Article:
Thursday, August 03, 2006

Heat Wave

It seems that the whole country is gripped in a record breaking, news making heat wave. You no its bad when its the lead story on the national news. (but not the local news, since they're always blowing weather out of proportion) Perhaps the one good thing is now weather is a serious topic of discussion, and no longer just small talk to prevent awkward pauses in about that weather?... It seems likely that these heat waves aren't going to get any better, but only worse and more frequent. So besides showing us that Al Gore was right, (You won, alright? Stop raising our temperature and we'll make you president.) it reveals problems with our energy infrastructure, as our antiquated power grid in many cities is overwhelmed leading to power outages. People are dying of this extreme heat. So all this got me thinking on ways to solve the problem.

My first suggestion is we start living underground. Caves are about a nice frosty 65 degrees year round, so why not? Not only would we save energy from not using AC, but it would eliminate those skyrocketing gas bills in the winter. Now 65 is a little chilly, but thanks to Jimmy Carter wearing sweaters is patriotic, and also fashionable. So go do yourself a favor, take your tax refund and go to the mall, you'll be cooling off while stimulating the economy. Oh wait, you might want to move underground first, our you'll just end up with heat stroke. Now if wearing a sweater can be patriotic, couldn't it be patriotic to wear a t-shirt and shorts? But I digress. I'm from Kentucky, maybe my state could start building in Mammoth Cave. I know what your wondering, how are we going to build underground? Well, thankfully we had the Big Dig in Boston to learn how to successfully construct underground while keeping the cost down. Your other objection is, but there are no windows underground, that's not very pleasant. True, but we now have large flat panel screens which could serve the same purpose as those outdated windows. Plus, you could change your location with a click of the remote. Want to be on the beach, there you go. But seriously, I wonder why we couldn't use the cool ground to cool the air in our buildings.

My second suggestion, in all seriousness, we need to update our outdated power grid that is being overwhelmed in times of high demand. We need one that can handle more electricity, and direct the power automatically using computers instead of manually having to control it. It would automatically take steps to prevent outages. A new, modern power grid would also need to be able to handle buildings putting power back into the grid as those with solar panels, etc., generate electricity.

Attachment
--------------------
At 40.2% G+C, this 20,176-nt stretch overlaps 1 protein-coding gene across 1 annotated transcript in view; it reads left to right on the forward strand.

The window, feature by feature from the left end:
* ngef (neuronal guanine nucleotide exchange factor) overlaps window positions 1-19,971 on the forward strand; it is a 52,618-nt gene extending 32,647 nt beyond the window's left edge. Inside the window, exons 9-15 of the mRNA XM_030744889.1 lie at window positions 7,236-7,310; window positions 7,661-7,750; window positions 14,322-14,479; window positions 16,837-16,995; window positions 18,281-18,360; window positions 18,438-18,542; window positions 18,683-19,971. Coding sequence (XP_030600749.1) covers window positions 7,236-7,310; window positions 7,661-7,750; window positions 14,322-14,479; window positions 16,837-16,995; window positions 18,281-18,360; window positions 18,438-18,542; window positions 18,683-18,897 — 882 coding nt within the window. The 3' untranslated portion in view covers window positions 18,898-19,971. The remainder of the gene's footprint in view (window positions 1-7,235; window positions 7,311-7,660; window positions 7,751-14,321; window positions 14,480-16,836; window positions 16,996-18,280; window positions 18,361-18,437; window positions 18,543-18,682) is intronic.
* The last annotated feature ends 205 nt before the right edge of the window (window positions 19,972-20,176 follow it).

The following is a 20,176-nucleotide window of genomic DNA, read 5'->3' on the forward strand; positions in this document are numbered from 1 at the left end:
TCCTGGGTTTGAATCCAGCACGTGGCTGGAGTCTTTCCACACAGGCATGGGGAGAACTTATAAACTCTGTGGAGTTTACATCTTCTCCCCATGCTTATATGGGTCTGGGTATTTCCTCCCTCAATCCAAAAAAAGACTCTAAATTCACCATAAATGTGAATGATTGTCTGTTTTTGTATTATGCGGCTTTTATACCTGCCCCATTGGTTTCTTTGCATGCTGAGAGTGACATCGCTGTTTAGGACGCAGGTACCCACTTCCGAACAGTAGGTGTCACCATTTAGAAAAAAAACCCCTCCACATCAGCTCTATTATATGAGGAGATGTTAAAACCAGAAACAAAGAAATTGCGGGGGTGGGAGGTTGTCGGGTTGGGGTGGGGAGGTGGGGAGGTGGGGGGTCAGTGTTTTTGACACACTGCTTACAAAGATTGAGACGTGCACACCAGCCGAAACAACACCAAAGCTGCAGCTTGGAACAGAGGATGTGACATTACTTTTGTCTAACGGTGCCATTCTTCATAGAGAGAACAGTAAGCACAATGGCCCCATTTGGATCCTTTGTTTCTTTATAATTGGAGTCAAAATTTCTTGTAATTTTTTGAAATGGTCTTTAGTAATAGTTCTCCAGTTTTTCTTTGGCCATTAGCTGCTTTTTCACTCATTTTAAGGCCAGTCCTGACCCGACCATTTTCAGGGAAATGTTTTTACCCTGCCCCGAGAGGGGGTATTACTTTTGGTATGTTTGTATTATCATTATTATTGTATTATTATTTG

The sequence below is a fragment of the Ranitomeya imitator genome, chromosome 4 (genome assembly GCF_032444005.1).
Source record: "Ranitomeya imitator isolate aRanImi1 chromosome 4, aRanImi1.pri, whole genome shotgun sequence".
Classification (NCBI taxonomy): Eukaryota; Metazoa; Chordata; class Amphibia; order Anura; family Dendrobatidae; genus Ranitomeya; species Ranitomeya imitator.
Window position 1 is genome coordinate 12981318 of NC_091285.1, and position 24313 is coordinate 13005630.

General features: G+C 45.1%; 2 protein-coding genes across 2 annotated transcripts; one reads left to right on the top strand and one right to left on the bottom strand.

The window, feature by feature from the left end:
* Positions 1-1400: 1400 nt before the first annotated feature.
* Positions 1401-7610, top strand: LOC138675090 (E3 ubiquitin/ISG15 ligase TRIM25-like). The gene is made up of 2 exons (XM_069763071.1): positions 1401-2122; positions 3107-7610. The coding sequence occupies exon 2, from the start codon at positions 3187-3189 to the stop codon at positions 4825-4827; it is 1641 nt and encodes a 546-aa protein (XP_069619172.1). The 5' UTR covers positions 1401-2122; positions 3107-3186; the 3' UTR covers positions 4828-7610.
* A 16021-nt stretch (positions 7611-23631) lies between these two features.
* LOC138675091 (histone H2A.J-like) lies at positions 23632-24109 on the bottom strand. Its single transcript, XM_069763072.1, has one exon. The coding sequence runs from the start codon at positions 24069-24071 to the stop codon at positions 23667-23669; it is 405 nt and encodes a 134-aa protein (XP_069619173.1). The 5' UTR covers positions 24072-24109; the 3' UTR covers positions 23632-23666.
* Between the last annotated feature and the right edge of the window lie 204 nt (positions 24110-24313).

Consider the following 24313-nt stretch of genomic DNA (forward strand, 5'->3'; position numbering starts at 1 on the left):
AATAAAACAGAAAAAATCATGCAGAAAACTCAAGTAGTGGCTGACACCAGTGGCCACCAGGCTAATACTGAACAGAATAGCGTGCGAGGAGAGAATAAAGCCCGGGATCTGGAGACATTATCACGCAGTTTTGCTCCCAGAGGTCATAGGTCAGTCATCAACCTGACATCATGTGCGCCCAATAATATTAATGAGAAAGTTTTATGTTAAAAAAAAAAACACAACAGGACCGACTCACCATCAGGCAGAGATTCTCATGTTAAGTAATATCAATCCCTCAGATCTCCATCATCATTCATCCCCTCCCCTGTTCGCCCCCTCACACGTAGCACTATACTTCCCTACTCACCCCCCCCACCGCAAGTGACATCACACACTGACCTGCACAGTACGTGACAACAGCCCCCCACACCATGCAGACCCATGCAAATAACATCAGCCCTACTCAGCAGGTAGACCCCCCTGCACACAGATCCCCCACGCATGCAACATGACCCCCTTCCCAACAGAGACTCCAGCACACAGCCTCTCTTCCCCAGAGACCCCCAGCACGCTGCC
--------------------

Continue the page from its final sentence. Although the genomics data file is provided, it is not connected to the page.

Thirdly, power usage is not constant, but varies over the day, slowing rising and falling. So the power grid gets overwhelmed when the power demand is peaking. What we need to develop is fuel cells for homes. During the night when electricity demand is the lowest, they could convert water to hydrogen and oxygen using electricity (this process is called electrolysis) and store it. I say we need fuel cells and not large batteries because batteries probably would require too much metal, but fuel cells run on hydrogen and oxygen which we can get from water. These fuel cells would serve several functions. First, during power outages they would provide backup power. For long lasting power outs like those in St. Louis which lasted days and people were dying from, more hydrogen could be brought in to replenish the supply in people's homes. Secondly, and perhaps more importantly, they would help prevent outages in the first place. During peak hours buildings would use the fuel cells to generate electricity some of their electricity, reducing demand on the power grid. Thus reducing the chance of black outs would need to be done in conjunction with a modern power grid, which would orchestrate the fuel cells to reduce strain by telling each building how much power to draw from the fuel cells and how much from the grid. It should be pointed out the fuel cells would not help reduce our overall electricity demand, but would even out the demand for electricity fromt the power grid. Right now, if during the height of the day power plants were running at max, that means at night there would be a surplus of energy if they're all running full steam but no where to put the surplus power.

These fuel cells in the future could help in another way too. As we switch more to alternative energy like wind and solar, it is going to be necessary to store power. That's because the sun is not always shining and the wind isn't always blowing, and so the electricity supply will vary. The fuel cells would regulate the demand for energy from the power grid with the varying supply.

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Anonymous Jason eats bugs said...

Here's an idea, though I don't know how feasible it is (and I should note I've had this idea for a long time, just not sure how to implement it, and if the government and ACLU type groups would allow it): Instead of having this big weight rooms in prisons, I say we put in exercise bikes for each inmate. They have to do a minimum of 4 hours riding each day. They will be in shape with all this exercise, and the bikes will be hooked to a power cell like you're talking about, to store that electricity. That would be pumped to the cities these prisons are in, to help with the power demand. There will also be areas, like parks, where there are these energy producing bikes, and anyone and go at any time of day to get some exercise, and help with the cities power need. If worse comes to worst, we can just build robots to harness us as the great batteries that we are (alá The Matrix).

Fri Aug 04, 08:53:00 PM EDT  

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